There are numerous options if you have been mis-sold a pension. You could contact the Financial Ombudsman Service or the Pensions Ombudsman. These are the bodies that will formally investigate your complaints and make an unbiased ruling.
However, there is certain information they will require when pursuing a complaint.
We will now take a look at the subject template that you will need to use when contacting either of the ombudsmen. It is also worth noting that you can also utilise the services of a claims management company to pursue your claim.
The more information you can give the ombudsman at the beginning of the process, the more chance of a successful outcome.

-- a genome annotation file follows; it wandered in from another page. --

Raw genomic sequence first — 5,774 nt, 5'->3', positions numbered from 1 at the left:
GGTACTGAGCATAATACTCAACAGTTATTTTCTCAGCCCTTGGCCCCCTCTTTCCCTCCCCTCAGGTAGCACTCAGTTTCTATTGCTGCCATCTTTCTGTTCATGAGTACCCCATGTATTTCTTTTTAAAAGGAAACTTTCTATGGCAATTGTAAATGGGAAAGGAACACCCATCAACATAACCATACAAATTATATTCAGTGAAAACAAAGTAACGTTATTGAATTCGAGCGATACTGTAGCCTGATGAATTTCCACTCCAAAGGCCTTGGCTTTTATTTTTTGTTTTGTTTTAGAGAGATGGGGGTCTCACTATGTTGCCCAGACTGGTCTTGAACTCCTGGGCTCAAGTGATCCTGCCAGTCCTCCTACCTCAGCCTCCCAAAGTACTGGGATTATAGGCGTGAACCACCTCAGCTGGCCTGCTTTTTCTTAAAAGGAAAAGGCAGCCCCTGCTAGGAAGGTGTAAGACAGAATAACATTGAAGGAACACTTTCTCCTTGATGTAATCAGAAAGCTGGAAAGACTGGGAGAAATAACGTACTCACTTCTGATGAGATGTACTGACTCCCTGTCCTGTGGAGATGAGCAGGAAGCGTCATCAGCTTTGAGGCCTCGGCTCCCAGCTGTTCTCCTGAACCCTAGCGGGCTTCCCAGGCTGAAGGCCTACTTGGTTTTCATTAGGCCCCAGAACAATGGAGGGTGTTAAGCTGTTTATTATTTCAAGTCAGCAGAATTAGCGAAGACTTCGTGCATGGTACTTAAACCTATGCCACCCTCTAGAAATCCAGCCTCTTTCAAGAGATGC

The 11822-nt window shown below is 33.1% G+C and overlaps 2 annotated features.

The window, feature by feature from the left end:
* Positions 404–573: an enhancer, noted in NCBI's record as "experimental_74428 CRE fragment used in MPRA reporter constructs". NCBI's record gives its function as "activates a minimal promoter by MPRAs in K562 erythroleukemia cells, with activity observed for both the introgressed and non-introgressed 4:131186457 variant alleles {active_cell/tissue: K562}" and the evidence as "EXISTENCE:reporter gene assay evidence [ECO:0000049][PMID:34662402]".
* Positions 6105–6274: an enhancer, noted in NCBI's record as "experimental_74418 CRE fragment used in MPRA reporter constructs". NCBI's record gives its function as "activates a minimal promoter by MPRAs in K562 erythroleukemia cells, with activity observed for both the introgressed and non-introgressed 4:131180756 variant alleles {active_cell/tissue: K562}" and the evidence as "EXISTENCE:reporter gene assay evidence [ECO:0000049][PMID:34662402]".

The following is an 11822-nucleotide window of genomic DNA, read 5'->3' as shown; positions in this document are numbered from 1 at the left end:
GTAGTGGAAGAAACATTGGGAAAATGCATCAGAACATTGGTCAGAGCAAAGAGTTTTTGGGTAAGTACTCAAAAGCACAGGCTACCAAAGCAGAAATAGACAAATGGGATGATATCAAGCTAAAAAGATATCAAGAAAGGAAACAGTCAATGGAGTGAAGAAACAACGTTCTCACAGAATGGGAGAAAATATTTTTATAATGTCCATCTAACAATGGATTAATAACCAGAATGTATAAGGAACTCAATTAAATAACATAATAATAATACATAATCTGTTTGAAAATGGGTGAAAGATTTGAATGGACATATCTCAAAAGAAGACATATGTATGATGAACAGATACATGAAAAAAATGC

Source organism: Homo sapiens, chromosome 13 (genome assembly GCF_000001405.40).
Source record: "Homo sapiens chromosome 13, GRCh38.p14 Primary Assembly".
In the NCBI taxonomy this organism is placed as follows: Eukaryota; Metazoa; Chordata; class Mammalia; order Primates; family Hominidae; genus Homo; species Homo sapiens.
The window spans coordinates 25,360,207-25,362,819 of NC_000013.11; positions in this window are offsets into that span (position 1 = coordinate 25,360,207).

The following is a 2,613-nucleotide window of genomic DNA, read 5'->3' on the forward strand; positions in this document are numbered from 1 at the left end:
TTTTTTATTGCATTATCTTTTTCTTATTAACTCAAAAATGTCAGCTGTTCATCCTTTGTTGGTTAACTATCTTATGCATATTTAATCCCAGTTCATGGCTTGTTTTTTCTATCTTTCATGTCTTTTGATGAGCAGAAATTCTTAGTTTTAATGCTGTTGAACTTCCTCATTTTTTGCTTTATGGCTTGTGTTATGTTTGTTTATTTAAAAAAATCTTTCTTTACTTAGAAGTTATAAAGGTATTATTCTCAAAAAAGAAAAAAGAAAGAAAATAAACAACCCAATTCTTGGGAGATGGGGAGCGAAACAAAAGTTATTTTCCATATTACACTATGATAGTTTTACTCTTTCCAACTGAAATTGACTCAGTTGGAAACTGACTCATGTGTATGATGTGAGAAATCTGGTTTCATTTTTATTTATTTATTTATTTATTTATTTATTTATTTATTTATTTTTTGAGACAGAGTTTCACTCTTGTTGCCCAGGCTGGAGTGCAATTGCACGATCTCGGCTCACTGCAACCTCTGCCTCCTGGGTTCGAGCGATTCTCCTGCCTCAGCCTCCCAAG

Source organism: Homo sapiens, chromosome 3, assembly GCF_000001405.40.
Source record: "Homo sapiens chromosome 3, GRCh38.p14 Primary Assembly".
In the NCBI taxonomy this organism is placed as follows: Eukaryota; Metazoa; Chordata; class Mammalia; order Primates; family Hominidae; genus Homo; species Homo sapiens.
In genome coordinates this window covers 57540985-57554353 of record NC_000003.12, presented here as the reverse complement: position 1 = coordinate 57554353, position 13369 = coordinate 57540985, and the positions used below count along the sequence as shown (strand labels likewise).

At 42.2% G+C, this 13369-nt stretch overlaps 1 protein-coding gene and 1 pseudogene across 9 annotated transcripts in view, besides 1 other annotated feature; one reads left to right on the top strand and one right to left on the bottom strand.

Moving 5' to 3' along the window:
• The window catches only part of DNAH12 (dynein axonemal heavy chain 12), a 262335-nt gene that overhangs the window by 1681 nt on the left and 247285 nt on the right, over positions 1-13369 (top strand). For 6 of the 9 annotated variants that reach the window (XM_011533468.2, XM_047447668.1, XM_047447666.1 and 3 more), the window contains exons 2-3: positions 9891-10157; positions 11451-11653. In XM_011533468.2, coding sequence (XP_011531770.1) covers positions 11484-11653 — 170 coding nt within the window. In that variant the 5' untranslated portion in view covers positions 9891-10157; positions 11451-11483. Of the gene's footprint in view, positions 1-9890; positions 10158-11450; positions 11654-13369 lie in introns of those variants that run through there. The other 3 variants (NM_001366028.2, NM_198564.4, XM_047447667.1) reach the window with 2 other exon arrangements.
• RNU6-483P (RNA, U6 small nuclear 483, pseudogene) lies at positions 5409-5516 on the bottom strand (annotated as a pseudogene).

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We update all our guides regularly. If you are researching pension fraud and we haven’t got an exact guide that helps you, keep coming back as we update daily.
What Information Is Required for a Mis-Sold Pensions Letter?
The evidence required will vary from case to case, but there are a number of common themes. Some of the specific information required includes:-
Details of Your Pension Fund
There are different procedures for different types of a pension fund. Therefore, information regarding the set-up of your pension fund is very important. In the past, some complaints have been the result of misunderstandings between various parties.
However, that in itself could be treated as negligence and open the door to compensation.
Mis Sold Pension compensation pay-outs where £40m in 2018 and likely to grow substantially over the next decade according to the FSCS.
Your Relationship With the Adviser